It was in front of Esmeralda’s Restaurant in Bushwick, with the M train rattling along the tracks overhead, that newly instated Mayor Bill de Blasio announced the expansion of the City Council’s paid sick leave bill this January.
“What we are putting forward today will fundamentally improve the lives of hundreds of thousands of working New Yorkers,” de Blasio told the crowd.
Esmeralda’s was a symbolic pick for the new mayor. The no-frills Ecuadorean eatery is a neighborhood favorite, its lime green walls plastered with soccer posters and dining room bustling with patrons at mealtimes and during sports games. Esmeralda’s is smack in the heart of working-class Bushwick and just across from the headquarters of Make the Road NY, a citywide nonprofit supporting immigrant and working class rights. Make the Road has been pushing for paid sick leave legislation for years.
The newly expanded legislation stands to help many of Bushwick’s residents. Yet the neighborhood is also home to more than 500 small businesses that will be covered by the law’s proposed expansion, according to ReferenceUSA, an online business database. These neighborhood cafes and cantinas, bakeries and bookstores, like Esmeralda’s, are in many ways the neighborhood’s foundation.
And while some small local businesses worry that the law, combined with the neighborhood’s soaring rents, might strain their resources, many say it’s right that their workers receive this benefit.
The original legislation, passed after the City Council overrode former Mayor Michael Bloomberg’s veto last June, mandated five paid sick days for businesses of 20 employees or more, a number that would eventually have been reduced to 15 employees or more.
The proposed expansion of the law covers businesses of five employees or more and becomes effective this April. All in all, the de Blasio administration says that the expansion will cover 355,000 New Yorkers, 200,000 of whom do not receive any kind of paid sick leave currently.
“We applaud Mayor Bill de Blasio and Speaker Melissa Mark-Viverito for addressing the needs of all workers in New York City,” Carlo Scissura, president of the Brooklyn Chamber of Commerce, said in a statement in January. “We look forward to reviewing the bill and working with Mayor de Blasio and Speaker Mark-Viverito on the easing of other regulations and aggressive fines that have burdened small businesses for years.”
Despite a carefully crafted statement, it’s clear that de Blasio’s announcement ruffled some feathers at the Chamber. Some small business owners in Bushwick candidly voiced concerns that Scissura, for political reasons, could not.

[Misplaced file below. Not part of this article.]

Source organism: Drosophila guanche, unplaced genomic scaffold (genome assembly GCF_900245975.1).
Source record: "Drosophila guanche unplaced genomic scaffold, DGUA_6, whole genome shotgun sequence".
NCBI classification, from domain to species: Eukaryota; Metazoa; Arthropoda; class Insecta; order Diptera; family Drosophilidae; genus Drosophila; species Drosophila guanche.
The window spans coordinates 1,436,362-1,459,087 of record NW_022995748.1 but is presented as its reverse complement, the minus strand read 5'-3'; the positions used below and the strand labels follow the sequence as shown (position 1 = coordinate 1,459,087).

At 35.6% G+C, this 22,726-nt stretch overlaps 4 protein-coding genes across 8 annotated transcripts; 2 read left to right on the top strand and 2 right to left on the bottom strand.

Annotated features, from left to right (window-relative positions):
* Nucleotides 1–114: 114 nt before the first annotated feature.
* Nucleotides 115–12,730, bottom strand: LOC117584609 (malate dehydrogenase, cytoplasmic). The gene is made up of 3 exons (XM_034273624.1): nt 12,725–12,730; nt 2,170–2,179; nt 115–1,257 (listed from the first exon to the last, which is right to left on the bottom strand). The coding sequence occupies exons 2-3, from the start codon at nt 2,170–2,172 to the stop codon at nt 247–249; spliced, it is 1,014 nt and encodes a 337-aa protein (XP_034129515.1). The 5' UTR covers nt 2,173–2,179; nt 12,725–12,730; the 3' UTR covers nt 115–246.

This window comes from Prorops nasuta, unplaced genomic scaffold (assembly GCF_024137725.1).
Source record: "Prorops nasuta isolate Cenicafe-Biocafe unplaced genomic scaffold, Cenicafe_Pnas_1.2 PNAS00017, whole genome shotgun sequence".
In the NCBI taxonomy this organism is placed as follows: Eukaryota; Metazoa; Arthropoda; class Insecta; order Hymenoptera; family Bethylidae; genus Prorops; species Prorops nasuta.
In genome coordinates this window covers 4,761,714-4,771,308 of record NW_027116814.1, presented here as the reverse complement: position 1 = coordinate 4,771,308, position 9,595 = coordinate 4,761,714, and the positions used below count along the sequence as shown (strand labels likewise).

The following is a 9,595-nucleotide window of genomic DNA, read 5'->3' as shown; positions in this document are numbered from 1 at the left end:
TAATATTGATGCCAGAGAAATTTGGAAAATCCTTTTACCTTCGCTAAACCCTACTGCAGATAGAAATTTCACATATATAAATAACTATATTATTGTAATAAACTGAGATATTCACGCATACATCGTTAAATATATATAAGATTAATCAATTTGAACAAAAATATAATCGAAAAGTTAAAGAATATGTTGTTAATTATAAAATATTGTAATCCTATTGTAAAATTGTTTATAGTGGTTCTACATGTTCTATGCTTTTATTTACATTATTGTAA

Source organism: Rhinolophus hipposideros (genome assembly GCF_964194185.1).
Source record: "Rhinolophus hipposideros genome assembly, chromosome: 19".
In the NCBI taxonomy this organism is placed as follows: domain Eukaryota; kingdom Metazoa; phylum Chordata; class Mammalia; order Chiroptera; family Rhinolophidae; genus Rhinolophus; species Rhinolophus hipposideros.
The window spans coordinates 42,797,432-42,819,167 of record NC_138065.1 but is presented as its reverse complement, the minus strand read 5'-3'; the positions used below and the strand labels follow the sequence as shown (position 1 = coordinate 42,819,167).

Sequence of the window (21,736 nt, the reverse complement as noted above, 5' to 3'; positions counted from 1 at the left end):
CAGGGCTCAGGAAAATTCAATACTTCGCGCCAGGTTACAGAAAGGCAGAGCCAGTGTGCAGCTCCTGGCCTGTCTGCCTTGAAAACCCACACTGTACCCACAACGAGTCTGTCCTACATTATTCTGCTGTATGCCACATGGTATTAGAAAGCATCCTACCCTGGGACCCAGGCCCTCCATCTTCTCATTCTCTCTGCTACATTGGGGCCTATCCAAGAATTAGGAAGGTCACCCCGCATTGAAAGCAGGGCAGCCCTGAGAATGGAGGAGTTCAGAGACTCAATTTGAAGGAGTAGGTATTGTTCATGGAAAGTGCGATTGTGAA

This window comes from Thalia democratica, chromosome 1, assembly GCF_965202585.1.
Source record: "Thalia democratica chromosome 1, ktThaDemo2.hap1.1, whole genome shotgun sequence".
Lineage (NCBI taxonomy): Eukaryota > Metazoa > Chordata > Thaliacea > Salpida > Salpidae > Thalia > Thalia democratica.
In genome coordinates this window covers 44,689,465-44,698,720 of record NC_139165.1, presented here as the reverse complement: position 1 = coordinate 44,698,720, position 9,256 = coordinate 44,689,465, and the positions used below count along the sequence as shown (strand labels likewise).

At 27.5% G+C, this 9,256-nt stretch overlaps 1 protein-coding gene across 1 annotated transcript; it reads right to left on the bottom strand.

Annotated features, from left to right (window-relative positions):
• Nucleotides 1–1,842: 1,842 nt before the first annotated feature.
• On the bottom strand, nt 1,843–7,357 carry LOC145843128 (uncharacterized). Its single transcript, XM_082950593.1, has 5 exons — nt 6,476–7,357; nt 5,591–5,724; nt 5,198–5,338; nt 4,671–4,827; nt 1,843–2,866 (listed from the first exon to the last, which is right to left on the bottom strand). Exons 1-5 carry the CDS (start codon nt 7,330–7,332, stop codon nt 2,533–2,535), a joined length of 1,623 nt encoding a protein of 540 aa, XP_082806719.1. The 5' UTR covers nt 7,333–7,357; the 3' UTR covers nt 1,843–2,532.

“You’d have to close or fire an employee, or find a smaller shop farther away from this area,” Manuel Almache, who owns a small real estate agency and is president of the Wyckoff Avenue Merchants’ Association, said.
Welinton Perez owns an auto repair shop and hardware store on Irving Avenue. He said he treats his employees with respect, but that the tax burden he already feels puts him in a bind.
“They’re giving us two options,” he said. “Lower the amount of employees and double the work we do. Or else close the business and retire because it ends up being better to be an employee than being a business owner.”
Despite worry among some small business owners, Ruth Milkman, the Academic Director of Labor Studies at CUNY’s Murphy Institute, argued that such apprehension is unwarranted.
“Our research and that of others shows that business is affected minimally by these policies,” she wrote in an email. The Murphy Institute has looked into paid sick leave laws in San Francisco and Connecticut. “One reason is that the very modest costs involved are equal for all businesses, so none are rendered uncompetitive.”
“No worker should be forced to choose between her health, or that of her child, and losing a day’s pay,” she wrote. “The good these laws do far outweighs any impact on business.”
And indeed many small business owners in Bushwick agree with Milkman’s assessment. Esmeralda Valencia, owner of the restaurant where the sick leave expansion was announced, swears by the paid sick leave policy for her five employees. She said it makes for more loyal employees and clientele.
“If the employee is healthy, we provide a healthier service to our community,” Valencia said. “When we provide a quality service, the community realizes that and comes more often.”
But even beyond those advocating for paid sick leave, many local businesses already have their own policies in place.
“If you’re not up to par, you can’t do your job correctly. Stay home. Relax. Tomorrow’s a new day,” Salvatore Pierdipino, owner of Italian bakery Circo’s Pastry Shop, said he tells his six employees when they’re sick. Even with such flexibility, he said his employees never use more than five days a year. “They’re hard workers. They’re not going to want to stay home.”
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